Just a warning; this is about as real as it gets.
I had my first mental breakdown two days ago. I was almost the baby who cried in class because I can't handle group projects. Giles, one of my tutor's, said to me in the strongest British accent I have heard yet "...It's meant to be fun... it's to get you to interact with your peers." And when I looked at the floral printed, short sleeved, button down that he was wearing, I for only a moment, had genuinely no idea what I was doing here and why I made this stupid decision. When another tutor called Carlyn, strangely enough, asked me if I was 'doing alright' later that day I said: yeah of course. Otherwise I might have cried on her shoulder right then and there.
It has been nearly two weeks since I landed at London Heathrow International Airport, and I have been pretty quiet on social media since then. It isn't because I'm not excited about being here, or that I dont have amazing things to share with everyone back home. I have been quiet because I never wanted to put a false sense of happiness out there, I dont want any piece of this experience to be artifical for me, or anyone reading this. So, while the quirky corners of the city have inspired an entirely new world inside of me. I was not ready to share that world with all of you yet because it seemed more like candy land, not the beginning of my journey here. Though I do believe it is supremely important to recognize the hard parts and the sadness, in order to know what the good feels like.
Being able to post photo's of the places I've seen since being here is a really great luxury to have, to be able to share this journey with everyone. However, the biggest part of me needed just a minute to feel sad, to mourn the lost normalcy of my life in New Jersey, and to fully accept the new and untarnished journey that is just beginning in London. I can't help but to cry thinking about how much I miss my Mom and Dad, my Sister, my Nanny, my family, or the stupid smelly cat. And I laugh thinking about how much my chest aches because I feel like I haven't done hair in ages. I cry alot more often here than I think I have througout all of high school, and that is saying alot. Here I am crying right now, but that's not to say they were all sad tears.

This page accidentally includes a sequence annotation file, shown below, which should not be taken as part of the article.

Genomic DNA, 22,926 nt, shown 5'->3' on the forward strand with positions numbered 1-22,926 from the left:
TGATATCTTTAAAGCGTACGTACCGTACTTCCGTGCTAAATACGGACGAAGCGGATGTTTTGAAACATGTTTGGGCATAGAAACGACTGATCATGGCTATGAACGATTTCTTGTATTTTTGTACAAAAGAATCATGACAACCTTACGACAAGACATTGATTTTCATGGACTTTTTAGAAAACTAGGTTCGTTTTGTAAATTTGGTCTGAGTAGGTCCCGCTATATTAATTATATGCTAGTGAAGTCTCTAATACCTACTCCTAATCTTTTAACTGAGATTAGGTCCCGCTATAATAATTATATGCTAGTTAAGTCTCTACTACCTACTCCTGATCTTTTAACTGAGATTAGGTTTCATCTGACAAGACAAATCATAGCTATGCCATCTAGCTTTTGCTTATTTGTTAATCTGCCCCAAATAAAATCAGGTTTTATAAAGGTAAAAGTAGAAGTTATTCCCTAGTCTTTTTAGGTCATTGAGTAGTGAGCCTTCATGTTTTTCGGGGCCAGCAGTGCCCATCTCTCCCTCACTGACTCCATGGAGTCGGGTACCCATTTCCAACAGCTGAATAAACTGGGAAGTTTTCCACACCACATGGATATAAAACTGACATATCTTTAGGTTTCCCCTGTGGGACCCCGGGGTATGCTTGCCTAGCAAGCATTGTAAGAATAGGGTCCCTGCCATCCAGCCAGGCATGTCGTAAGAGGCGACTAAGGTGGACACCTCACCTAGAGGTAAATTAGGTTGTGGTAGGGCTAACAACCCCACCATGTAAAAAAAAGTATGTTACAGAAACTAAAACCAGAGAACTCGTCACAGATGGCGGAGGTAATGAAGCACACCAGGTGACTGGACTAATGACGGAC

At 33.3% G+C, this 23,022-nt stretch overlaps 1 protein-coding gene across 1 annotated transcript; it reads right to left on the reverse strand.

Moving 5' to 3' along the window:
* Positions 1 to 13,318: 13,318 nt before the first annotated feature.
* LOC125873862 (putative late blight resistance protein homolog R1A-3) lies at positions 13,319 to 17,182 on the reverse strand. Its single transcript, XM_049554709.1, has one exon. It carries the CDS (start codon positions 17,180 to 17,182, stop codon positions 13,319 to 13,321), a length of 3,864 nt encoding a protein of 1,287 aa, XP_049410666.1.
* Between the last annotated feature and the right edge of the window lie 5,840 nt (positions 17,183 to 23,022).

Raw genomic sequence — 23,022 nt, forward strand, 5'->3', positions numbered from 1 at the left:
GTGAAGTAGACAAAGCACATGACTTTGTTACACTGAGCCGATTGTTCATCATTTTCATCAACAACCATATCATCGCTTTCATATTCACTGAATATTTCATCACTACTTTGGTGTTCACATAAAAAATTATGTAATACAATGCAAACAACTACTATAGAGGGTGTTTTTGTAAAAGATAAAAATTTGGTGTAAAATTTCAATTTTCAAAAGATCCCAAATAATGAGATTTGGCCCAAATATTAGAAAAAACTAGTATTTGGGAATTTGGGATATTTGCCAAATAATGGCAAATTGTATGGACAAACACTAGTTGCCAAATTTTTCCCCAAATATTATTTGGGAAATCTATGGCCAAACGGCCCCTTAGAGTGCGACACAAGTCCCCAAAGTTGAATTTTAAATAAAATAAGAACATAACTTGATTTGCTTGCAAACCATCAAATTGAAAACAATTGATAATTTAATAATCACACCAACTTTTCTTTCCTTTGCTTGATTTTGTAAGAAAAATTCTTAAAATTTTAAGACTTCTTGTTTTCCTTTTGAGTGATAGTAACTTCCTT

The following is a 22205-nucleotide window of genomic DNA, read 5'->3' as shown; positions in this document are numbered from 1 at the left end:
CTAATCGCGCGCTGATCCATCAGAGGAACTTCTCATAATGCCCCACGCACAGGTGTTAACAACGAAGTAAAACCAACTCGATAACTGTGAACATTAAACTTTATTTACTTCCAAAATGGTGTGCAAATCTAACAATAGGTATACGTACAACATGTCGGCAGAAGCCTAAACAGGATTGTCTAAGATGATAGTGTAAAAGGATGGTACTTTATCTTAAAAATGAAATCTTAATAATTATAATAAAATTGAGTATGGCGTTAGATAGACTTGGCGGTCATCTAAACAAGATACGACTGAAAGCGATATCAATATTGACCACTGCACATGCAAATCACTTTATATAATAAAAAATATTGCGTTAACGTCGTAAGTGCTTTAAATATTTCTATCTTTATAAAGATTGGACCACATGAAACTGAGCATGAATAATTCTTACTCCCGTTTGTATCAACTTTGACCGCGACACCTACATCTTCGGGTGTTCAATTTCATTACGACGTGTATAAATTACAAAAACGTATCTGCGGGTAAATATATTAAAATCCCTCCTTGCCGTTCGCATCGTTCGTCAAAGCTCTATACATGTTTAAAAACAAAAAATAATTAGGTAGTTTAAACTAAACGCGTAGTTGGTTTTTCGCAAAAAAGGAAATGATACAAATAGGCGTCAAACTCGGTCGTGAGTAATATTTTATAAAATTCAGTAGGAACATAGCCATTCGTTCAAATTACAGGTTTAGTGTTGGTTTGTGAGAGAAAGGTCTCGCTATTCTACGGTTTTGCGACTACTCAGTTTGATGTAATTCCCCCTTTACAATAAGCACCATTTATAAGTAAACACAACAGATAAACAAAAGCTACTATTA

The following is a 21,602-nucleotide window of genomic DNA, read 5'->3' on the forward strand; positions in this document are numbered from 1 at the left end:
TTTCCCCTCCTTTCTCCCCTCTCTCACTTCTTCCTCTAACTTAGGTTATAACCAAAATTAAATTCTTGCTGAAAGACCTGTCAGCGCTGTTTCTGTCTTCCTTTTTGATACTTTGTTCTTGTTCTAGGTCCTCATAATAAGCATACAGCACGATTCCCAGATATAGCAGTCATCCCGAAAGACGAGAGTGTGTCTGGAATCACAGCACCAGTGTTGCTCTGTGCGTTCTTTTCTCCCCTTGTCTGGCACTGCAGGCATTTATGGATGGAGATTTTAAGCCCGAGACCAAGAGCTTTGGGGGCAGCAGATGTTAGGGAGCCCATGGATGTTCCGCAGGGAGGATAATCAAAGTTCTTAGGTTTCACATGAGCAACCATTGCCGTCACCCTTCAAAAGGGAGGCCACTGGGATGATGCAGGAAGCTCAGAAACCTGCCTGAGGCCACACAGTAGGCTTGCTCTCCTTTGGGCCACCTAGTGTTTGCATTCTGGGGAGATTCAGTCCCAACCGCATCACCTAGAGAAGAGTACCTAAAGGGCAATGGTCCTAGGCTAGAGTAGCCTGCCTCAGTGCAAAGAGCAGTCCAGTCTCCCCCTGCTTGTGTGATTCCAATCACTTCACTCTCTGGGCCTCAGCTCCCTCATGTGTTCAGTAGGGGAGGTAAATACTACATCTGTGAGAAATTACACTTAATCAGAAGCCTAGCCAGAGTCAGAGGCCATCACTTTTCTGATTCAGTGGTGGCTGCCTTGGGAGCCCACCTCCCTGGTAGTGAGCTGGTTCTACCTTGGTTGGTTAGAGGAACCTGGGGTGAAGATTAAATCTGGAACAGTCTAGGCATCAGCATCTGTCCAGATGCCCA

Comparatively, the weather here has been quite unusal for England in the middle of September. It seems almost selfish to feel depressed and hide in your room when the sun is shining so brightly and the sky is so clear, mostly because you know it won't last and you should soak up every minute of it, almost like this year probably will be too. It seems selfish to feel sad, to miss home so much, when you live in London, when you are doing probably the most exciting thing in the world, but sometimes your body aches and theres no speedy remedy for a broken heart.
Now you're here reading this and thinking: "...wow, someone go get her, take her home before it gets any worse." Or maybe you think I'm bonkers for being so melacholy. Living in a new place, not knowing anyone, not having any comfort of home that you can default to can create a newly negative atmosphere. This atmosphere becomes a very uncomfortable situation where you almost feel alienated by all of those around you. Because while you want to embrace this new world and culture, you cling so tigthly to everything that is normal and everything that makes you feel like home, in fear of losing who you are. It feels like you are letting go of pieces of you, and you think it means forgetting everything that you are. But that is just it, it's not losing peices of yourself, its growing and changing and ever evolving into the human that you want to be. I thought being an emotional person (even if it is closeted) would be detrimental to this experience, because it would overwhelm me and dictate my feelings toward London. However, in all honesty being emotional has done nothing but make this experience richer than anything I have ever known before.
My first two weeks here was the hardest thing I've ever done. But I want to take this minute to just remind myself that I left home at 18, and I moved to a new country, and I took on what seemed like the weight of the world. And while at first it was exciting and thrilling, you will have down days, it will be hard to get a decent slice of pizza, but it's all worth it. This is the great love affair of your life. It's up to you to welcome it, to embrace it and to fall so deeply in love with who you are, and everything you can be that your world turns just a bit faster, the sun shines even a ounce brighter than it did before, and your heart beats out of your chest every single day.